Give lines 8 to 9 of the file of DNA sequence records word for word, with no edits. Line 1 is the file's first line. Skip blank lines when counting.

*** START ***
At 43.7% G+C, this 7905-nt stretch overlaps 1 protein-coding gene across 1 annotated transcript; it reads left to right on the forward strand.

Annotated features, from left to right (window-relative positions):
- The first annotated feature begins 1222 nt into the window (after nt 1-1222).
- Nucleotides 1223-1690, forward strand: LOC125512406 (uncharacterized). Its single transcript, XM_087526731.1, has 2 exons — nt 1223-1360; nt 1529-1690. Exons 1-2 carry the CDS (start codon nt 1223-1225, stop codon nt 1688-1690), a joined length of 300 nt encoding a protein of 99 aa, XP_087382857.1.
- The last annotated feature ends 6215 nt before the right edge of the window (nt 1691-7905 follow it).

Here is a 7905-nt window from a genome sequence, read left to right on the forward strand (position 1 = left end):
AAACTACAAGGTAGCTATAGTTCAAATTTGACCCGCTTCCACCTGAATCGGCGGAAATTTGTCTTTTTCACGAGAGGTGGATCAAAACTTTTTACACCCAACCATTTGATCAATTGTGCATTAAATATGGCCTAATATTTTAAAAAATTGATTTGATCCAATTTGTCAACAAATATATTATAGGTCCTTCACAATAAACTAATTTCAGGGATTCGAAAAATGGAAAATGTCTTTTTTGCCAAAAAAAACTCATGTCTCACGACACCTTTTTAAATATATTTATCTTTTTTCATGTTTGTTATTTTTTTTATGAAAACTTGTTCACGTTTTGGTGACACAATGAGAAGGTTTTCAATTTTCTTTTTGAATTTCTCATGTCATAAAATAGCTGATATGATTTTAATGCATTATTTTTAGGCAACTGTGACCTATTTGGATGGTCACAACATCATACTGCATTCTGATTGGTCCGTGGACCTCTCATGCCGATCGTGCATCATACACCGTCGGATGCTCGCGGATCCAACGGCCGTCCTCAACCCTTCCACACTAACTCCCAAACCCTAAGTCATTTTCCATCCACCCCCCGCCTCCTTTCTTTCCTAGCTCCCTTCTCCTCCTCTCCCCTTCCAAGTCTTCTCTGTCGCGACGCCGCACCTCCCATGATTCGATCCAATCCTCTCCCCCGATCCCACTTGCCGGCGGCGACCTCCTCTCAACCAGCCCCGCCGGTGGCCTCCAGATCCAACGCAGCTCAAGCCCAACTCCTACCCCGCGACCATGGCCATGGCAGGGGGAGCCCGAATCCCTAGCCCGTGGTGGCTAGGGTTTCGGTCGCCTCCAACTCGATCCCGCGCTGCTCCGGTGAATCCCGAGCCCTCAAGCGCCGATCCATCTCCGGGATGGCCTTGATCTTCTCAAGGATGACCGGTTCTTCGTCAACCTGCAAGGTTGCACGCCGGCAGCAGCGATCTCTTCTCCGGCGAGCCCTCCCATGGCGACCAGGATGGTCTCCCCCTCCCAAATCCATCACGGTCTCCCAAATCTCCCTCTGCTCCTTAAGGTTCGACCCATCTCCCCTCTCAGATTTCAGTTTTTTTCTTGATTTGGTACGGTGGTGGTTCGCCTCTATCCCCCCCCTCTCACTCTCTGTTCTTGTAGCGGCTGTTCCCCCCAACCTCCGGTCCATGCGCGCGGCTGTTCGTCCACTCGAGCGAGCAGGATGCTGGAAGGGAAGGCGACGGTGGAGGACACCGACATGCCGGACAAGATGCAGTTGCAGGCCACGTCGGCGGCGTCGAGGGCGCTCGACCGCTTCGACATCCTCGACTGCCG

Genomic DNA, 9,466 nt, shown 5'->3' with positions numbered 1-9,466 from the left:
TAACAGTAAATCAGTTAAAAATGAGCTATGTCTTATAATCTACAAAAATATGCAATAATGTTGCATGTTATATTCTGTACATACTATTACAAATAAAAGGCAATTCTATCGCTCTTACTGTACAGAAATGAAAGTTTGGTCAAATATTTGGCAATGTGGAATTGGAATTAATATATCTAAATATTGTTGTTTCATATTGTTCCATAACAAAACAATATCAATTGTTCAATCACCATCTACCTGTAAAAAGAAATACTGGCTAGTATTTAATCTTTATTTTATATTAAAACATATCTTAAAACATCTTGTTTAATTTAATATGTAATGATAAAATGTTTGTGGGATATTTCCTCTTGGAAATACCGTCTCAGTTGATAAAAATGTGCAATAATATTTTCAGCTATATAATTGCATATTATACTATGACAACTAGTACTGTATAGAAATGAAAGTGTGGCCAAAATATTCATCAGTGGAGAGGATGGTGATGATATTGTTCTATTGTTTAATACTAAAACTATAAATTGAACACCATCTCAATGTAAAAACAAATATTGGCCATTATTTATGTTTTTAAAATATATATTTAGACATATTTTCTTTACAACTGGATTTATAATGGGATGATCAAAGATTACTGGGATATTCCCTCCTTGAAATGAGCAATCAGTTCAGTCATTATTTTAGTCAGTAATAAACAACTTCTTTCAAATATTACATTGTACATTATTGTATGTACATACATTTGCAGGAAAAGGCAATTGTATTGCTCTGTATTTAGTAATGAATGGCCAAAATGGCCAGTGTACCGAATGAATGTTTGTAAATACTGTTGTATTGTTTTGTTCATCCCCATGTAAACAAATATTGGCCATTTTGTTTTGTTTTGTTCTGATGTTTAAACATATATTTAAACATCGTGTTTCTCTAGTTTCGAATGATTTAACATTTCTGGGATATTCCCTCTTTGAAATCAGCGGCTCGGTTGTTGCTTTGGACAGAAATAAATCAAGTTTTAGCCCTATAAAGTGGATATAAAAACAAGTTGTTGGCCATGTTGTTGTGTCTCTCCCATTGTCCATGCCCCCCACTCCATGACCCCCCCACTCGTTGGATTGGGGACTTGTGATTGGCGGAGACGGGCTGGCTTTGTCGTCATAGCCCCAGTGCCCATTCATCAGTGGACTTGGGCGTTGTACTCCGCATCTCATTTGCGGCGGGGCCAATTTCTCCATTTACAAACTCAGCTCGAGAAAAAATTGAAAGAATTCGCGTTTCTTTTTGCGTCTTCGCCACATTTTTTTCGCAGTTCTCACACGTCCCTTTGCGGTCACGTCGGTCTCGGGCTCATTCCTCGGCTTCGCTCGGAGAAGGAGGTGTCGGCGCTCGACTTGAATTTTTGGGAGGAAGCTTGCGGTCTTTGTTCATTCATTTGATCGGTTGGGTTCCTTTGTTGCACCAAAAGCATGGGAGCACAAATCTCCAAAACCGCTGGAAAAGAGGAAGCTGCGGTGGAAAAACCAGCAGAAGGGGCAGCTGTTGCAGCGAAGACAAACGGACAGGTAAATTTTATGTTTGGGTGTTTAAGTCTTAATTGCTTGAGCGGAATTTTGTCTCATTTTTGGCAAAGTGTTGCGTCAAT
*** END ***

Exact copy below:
Genomic DNA, 9,466 nt, shown 5'->3' with positions numbered 1-9,466 from the left:
TAACAGTAAATCAGTTAAAAATGAGCTATGTCTTATAATCTACAAAAATATGCAATAATGTTGCATGTTATATTCTGTACATACTATTACAAATAAAAGGCAATTCTATCGCTCTTACTGTACAGAAATGAAAGTTTGGTCAAATATTTGGCAATGTGGAATTGGAATTAATATATCTAAATATTGTTGTTTCATATTGTTCCATAACAAAACAATATCAATTGTTCAATCACCATCTACCTGTAAAAAGAAATACTGGCTAGTATTTAATCTTTATTTTATATTAAAACATATCTTAAAACATCTTGTTTAATTTAATATGTAATGATAAAATGTTTGTGGGATATTTCCTCTTGGAAATACCGTCTCAGTTGATAAAAATGTGCAATAATATTTTCAGCTATATAATTGCATATTATACTATGACAACTAGTACTGTATAGAAATGAAAGTGTGGCCAAAATATTCATCAGTGGAGAGGATGGTGATGATATTGTTCTATTGTTTAATACTAAAACTATAAATTGAACACCATCTCAATGTAAAAACAAATATTGGCCATTATTTATGTTTTTAAAATATATATTTAGACATATTTTCTTTACAACTGGATTTATAATGGGATGATCAAAGATTACTGGGATATTCCCTCCTTGAAATGAGCAATCAGTTCAGTCATTATTTTAGTCAGTAATAAACAACTTCTTTCAAATATTACATTGTACATTATTGTATGTACATACATTTGCAGGAAAAGGCAATTGTATTGCTCTGTATTTAGTAATGAATGGCCAAAATGGCCAGTGTACCGAATGAATGTTTGTAAATACTGTTGTATTGTTTTGTTCATCCCCATGTAAACAAATATTGGCCATTTTGTTTTGTTTTGTTCTGATGTTTAAACATATATTTAAACATCGTGTTTCTCTAGTTTCGAATGATTTAACATTTCTGGGATATTCCCTCTTTGAAATCAGCGGCTCGGTTGTTGCTTTGGACAGAAATAAATCAAGTTTTAGCCCTATAAAGTGGATATAAAAACAAGTTGTTGGCCATGTTGTTGTGTCTCTCCCATTGTCCATGCCCCCCACTCCATGACCCCCCCACTCGTTGGATTGGGGACTTGTGATTGGCGGAGACGGGCTGGCTTTGTCGTCATAGCCCCAGTGCCCATTCATCAGTGGACTTGGGCGTTGTACTCCGCATCTCATTTGCGGCGGGGCCAATTTCTCCATTTACAAACTCAGCTCGAGAAAAAATTGAAAGAATTCGCGTTTCTTTTTGCGTCTTCGCCACATTTTTTTCGCAGTTCTCACACGTCCCTTTGCGGTCACGTCGGTCTCGGGCTCATTCCTCGGCTTCGCTCGGAGAAGGAGGTGTCGGCGCTCGACTTGAATTTTTGGGAGGAAGCTTGCGGTCTTTGTTCATTCATTTGATCGGTTGGGTTCCTTTGTTGCACCAAAAGCATGGGAGCACAAATCTCCAAAACCGCTGGAAAAGAGGAAGCTGCGGTGGAAAAACCAGCAGAAGGGGCAGCTGTTGCAGCGAAGACAAACGGACAGGTAAATTTTATGTTTGGGTGTTTAAGTCTTAATTGCTTGAGCGGAATTTTGTCTCATTTTTGGCAAAGTGTTGCGTCAAT